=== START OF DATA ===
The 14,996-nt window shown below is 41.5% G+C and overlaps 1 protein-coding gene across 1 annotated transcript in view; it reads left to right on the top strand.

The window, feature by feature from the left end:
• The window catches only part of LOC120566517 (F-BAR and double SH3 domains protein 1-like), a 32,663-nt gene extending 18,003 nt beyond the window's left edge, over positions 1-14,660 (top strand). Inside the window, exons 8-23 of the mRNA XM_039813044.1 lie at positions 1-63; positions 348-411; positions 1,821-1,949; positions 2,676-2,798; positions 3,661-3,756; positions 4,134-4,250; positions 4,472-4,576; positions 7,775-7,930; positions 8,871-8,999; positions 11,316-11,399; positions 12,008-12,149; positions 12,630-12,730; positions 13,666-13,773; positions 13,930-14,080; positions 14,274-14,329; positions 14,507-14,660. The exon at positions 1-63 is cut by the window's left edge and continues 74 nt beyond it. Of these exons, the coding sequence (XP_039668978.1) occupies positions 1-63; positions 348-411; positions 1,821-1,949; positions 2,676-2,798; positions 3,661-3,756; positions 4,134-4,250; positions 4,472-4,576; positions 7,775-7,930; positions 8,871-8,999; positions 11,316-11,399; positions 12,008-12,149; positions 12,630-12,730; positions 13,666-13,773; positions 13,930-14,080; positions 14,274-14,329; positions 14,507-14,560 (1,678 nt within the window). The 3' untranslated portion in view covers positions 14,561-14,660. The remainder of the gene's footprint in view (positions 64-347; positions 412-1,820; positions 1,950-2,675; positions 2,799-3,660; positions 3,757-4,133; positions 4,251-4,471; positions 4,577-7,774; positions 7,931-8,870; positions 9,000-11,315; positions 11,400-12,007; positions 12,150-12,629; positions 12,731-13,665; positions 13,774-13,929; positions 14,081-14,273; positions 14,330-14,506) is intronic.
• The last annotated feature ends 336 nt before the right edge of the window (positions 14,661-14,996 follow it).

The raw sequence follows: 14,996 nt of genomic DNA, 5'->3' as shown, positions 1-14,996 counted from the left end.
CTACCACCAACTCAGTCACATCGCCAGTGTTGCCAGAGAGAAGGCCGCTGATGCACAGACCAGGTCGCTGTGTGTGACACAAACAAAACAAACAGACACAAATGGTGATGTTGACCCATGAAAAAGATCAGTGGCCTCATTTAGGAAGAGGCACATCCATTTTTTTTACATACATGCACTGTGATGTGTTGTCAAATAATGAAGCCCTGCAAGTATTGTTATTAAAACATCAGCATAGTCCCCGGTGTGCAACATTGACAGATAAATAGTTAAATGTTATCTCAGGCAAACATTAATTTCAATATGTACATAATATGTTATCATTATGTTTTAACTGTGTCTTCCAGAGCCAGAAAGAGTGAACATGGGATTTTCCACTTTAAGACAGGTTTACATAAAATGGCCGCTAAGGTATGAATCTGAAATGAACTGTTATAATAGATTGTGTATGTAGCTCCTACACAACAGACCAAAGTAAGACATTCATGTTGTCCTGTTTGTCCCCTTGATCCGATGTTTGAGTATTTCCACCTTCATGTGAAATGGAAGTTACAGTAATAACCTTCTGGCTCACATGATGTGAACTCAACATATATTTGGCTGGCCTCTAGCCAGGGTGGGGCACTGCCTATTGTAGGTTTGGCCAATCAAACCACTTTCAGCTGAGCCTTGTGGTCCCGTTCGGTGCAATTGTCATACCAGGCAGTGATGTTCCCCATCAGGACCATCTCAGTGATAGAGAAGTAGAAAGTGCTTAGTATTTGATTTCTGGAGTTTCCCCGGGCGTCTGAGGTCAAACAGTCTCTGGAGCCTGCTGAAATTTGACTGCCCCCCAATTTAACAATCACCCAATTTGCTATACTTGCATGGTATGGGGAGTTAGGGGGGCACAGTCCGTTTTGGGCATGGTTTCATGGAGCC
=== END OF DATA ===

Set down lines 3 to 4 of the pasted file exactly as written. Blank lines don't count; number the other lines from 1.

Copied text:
• The window catches only part of LOC120566517 (F-BAR and double SH3 domains protein 1-like), a 32,663-nt gene extending 18,003 nt beyond the window's left edge, over positions 1-14,660 (top strand). Inside the window, exons 8-23 of the mRNA XM_039813044.1 lie at positions 1-63; positions 348-411; positions 1,821-1,949; positions 2,676-2,798; positions 3,661-3,756; positions 4,134-4,250; positions 4,472-4,576; positions 7,775-7,930; positions 8,871-8,999; positions 11,316-11,399; positions 12,008-12,149; positions 12,630-12,730; positions 13,666-13,773; positions 13,930-14,080; positions 14,274-14,329; positions 14,507-14,660. The exon at positions 1-63 is cut by the window's left edge and continues 74 nt beyond it. Of these exons, the coding sequence (XP_039668978.1) occupies positions 1-63; positions 348-411; positions 1,821-1,949; positions 2,676-2,798; positions 3,661-3,756; positions 4,134-4,250; positions 4,472-4,576; positions 7,775-7,930; positions 8,871-8,999; positions 11,316-11,399; positions 12,008-12,149; positions 12,630-12,730; positions 13,666-13,773; positions 13,930-14,080; positions 14,274-14,329; positions 14,507-14,560 (1,678 nt within the window). The 3' untranslated portion in view covers positions 14,561-14,660. The remainder of the gene's footprint in view (positions 64-347; positions 412-1,820; positions 1,950-2,675; positions 2,799-3,660; positions 3,757-4,133; positions 4,251-4,471; positions 4,577-7,774; positions 7,931-8,870; positions 9,000-11,315; positions 11,400-12,007; positions 12,150-12,629; positions 12,731-13,665; positions 13,774-13,929; positions 14,081-14,273; positions 14,330-14,506) is intronic.
• The last annotated feature ends 336 nt before the right edge of the window (positions 14,661-14,996 follow it).